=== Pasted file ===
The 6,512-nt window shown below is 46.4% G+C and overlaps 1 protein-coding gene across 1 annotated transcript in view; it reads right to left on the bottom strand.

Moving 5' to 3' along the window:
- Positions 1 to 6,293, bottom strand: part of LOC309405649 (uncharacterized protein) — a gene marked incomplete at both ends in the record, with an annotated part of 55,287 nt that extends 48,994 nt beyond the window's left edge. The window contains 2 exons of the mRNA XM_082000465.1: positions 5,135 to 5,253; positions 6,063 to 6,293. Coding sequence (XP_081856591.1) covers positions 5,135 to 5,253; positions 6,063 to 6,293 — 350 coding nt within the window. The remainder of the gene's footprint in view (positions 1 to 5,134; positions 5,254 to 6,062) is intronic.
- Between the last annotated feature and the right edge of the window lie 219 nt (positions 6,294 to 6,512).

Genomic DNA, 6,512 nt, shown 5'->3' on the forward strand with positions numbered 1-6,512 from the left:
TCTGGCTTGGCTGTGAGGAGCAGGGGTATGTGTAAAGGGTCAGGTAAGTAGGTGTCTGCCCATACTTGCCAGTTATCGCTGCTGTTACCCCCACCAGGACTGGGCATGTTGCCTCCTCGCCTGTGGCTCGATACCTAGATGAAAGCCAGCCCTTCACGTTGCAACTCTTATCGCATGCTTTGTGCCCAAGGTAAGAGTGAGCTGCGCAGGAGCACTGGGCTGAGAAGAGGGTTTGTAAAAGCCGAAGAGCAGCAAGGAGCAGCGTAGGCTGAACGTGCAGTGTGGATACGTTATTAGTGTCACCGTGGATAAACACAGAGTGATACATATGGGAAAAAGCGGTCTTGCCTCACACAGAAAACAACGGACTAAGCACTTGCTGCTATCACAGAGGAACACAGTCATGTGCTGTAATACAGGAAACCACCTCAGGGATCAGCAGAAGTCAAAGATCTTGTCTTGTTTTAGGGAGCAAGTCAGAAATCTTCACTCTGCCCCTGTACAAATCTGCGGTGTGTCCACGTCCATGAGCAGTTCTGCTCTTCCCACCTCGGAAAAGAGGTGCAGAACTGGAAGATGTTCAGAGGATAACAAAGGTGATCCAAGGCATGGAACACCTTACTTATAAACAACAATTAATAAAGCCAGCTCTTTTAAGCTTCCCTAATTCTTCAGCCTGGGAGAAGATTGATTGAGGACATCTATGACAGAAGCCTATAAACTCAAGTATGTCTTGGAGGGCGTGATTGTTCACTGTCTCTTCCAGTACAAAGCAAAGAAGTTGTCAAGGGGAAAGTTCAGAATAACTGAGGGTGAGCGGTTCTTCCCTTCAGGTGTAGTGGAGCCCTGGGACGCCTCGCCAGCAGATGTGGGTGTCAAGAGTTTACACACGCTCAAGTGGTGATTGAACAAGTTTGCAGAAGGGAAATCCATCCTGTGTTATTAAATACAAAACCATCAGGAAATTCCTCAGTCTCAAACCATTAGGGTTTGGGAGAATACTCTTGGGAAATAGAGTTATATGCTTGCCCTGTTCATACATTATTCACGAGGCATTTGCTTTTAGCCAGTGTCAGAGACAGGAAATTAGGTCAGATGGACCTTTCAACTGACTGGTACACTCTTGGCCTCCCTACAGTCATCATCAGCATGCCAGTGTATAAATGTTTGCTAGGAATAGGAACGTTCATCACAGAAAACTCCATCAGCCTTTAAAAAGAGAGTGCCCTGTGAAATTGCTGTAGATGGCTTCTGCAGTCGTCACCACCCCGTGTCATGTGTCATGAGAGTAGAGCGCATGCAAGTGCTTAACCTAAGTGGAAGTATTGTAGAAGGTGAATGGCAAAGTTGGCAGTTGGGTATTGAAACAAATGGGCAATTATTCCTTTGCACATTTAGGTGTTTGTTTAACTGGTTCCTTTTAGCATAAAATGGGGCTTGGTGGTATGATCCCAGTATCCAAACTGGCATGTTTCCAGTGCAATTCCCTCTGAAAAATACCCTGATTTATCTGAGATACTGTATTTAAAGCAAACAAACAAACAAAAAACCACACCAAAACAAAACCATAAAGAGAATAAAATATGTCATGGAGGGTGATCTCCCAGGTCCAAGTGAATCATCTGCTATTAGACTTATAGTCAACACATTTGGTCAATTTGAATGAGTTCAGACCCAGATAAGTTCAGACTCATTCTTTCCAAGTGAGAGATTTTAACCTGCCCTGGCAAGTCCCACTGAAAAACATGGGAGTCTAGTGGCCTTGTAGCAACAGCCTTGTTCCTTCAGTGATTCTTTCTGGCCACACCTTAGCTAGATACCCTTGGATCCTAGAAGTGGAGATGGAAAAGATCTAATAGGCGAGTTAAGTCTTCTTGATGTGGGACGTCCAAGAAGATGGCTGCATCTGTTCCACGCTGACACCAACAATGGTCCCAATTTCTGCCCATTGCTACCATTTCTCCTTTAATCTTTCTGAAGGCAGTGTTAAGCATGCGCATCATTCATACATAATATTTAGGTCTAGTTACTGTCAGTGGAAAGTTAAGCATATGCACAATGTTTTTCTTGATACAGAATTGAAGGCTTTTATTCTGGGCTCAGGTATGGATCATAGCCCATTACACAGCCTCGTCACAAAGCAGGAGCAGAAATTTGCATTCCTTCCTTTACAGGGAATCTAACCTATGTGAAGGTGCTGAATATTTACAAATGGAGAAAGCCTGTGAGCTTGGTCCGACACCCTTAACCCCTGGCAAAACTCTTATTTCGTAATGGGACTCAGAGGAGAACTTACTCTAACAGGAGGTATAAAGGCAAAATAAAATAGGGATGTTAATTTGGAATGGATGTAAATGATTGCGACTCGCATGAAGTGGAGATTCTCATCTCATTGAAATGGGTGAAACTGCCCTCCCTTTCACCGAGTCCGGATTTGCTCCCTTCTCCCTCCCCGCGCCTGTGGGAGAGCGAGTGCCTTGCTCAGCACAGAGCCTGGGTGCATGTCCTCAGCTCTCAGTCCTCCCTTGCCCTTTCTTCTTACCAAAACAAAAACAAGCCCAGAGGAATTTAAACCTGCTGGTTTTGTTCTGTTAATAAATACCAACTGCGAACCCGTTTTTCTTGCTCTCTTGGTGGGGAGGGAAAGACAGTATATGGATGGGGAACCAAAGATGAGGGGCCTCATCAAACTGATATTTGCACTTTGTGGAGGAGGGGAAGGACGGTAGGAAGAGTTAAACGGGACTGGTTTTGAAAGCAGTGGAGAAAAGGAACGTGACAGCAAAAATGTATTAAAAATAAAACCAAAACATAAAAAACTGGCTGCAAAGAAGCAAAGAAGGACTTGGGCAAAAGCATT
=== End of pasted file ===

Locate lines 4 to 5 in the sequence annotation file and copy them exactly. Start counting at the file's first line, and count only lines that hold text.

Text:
- Between the last annotated feature and the right edge of the window lie 219 nt (positions 6,294 to 6,512).

Genomic DNA, 6,512 nt, shown 5'->3' on the forward strand with positions numbered 1-6,512 from the left: